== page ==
Casella: In solitary, in which isolation is an instrument of punishment and control, any act of connection with another human being is subversive. In the stories told in the book and elsewhere, we find the lengths to which people will go to make these connections — the ingenuity they employ, and the risks they take. For example, in solitary blocks there is a practice called “fishing,” which involves tearing a long strip off of a bedsheet, tying something heavy and flat onto the end of it, and shooting the “line” out from the crack underneath a cell door. If you can cross your line with another person’s line, you have established a connection — a way of passing things back and forth. Then you can communicate through notes, share meager resources or read books “together” — by tearing them into sections and passing each section down the cellblock. This may sound trivial, but I can guarantee you that it has prevented countless people from losing their minds in solitary, by allowing them a shred of human community. And as a result, it is strictly forbidden — and sometimes punished by additional time in solitary.

The book of course contains the story of the hunger strikes at Pelican Bay, which spread across the state of California. In 2012, in the lead-up to the last hunger strike, prisoners released an Agreement to End Hostilities. Could you briefly discuss why this is important, and what role it played in resistance against solitary?

Shourd: The historic California hunger strike and Agreement to End Hostilities ignited a movement that has led to significant changes in California’s prisons. A recent historic legal settlement forced CDCR (California Department of Corrections and Rehabilitation) to end the (illegal) use of indefinite solitary confinement as a tactic to force prisoners to inform on each other. Over a hundred prisoners, those who had been in solitary for 10 years or more, have been released into the general prison population — yet thousands remain.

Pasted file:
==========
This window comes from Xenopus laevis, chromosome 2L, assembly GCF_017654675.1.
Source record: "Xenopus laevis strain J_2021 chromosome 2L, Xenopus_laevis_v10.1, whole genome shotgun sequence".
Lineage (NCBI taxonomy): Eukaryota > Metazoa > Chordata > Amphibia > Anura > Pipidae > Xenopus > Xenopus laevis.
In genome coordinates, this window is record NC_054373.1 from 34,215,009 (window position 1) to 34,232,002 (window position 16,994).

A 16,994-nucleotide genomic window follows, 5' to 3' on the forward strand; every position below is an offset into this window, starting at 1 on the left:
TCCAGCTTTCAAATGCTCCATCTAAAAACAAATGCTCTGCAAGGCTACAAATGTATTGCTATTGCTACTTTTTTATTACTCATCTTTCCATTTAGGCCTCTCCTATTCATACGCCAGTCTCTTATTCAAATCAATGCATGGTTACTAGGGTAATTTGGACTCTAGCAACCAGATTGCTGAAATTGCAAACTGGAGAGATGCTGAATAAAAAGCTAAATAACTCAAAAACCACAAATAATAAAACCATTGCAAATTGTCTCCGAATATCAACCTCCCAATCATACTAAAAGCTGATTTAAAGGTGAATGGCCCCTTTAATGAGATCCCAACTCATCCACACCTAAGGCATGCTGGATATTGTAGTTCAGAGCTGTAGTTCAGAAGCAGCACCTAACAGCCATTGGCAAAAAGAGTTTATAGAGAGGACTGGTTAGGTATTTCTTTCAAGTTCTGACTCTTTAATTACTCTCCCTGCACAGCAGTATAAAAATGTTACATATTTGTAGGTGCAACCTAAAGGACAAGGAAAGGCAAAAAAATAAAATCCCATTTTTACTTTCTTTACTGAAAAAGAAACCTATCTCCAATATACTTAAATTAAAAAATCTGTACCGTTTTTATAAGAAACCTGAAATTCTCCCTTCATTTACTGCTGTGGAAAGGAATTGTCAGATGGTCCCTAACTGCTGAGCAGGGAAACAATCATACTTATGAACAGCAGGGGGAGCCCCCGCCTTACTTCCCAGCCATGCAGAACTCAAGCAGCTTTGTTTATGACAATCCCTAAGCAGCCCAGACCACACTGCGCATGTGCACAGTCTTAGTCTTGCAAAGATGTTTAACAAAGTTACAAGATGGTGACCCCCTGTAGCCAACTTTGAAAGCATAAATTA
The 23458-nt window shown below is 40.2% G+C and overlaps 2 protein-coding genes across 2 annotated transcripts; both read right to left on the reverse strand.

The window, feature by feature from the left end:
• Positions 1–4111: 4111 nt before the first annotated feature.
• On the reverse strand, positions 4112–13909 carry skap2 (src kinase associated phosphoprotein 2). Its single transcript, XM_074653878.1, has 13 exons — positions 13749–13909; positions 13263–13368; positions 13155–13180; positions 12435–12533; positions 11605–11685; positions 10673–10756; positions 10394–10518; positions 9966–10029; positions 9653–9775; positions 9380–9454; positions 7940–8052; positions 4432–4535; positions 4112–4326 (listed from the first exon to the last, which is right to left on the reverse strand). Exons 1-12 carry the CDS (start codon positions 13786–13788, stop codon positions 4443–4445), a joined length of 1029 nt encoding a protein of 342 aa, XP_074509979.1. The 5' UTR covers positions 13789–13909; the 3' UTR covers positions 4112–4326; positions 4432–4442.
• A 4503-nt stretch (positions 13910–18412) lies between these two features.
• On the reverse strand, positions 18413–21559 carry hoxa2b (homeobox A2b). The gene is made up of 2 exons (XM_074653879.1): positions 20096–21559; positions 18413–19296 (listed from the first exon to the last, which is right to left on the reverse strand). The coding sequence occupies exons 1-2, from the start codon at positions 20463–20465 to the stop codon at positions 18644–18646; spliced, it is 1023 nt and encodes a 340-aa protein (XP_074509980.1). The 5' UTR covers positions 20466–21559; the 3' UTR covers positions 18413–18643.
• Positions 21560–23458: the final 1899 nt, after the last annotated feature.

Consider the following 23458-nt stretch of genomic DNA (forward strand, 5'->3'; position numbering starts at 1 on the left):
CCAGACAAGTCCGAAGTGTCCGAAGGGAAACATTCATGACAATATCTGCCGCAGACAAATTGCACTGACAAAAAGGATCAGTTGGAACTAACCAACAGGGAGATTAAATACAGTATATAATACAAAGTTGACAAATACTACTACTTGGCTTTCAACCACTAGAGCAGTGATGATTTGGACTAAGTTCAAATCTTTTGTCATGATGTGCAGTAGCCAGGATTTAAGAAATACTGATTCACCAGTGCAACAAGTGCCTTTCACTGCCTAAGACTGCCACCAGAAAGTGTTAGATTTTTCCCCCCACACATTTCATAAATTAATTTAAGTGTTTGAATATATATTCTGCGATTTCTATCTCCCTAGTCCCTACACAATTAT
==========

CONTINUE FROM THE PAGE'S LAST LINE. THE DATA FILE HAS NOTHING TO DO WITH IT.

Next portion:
Despite this victory for human rights, the practice of long-term solitary is far from over in California. Unless CDCR actually shuts down or converts solitary confinement units, many fear that newly emptied cells will soon be filled with more prisoners.

What do you see as the most promising routes to stopping solitary? What can Truthout readers do to get involved?

Casella: There is now a significant movement against solitary confinement in this country, operating on several fronts. There are lawsuits, such as the one that resulted in recent changes in California. There is legislation such as the HALT [Humane Alternatives to Long-Term] Solitary Confinement Act, which is making its way through the state legislature in New York. There is grassroots activism, much of it led by people who have themselves survived solitary confinement or have family members in solitary, as well as incarcerated people like the hunger strikers.

Under pressure, several states and the federal government have instituted reforms — though so far they are all designed to “reduce” rather than eliminate the use of solitary. Ending solitary confinement as we know it requires a sea change in the way we think about and deal with problematic behavior, whether it is within the prison environment or in society at large. It requires us to abandon the thirst for punishment in favor of rehabilitation, such as treatment and education.

Truthout readers can find a list of organizations working on the issue at, where they can also find information about our Lifelines to Solitary program, which reaches out to people who are currently in isolation and offers them some human connection.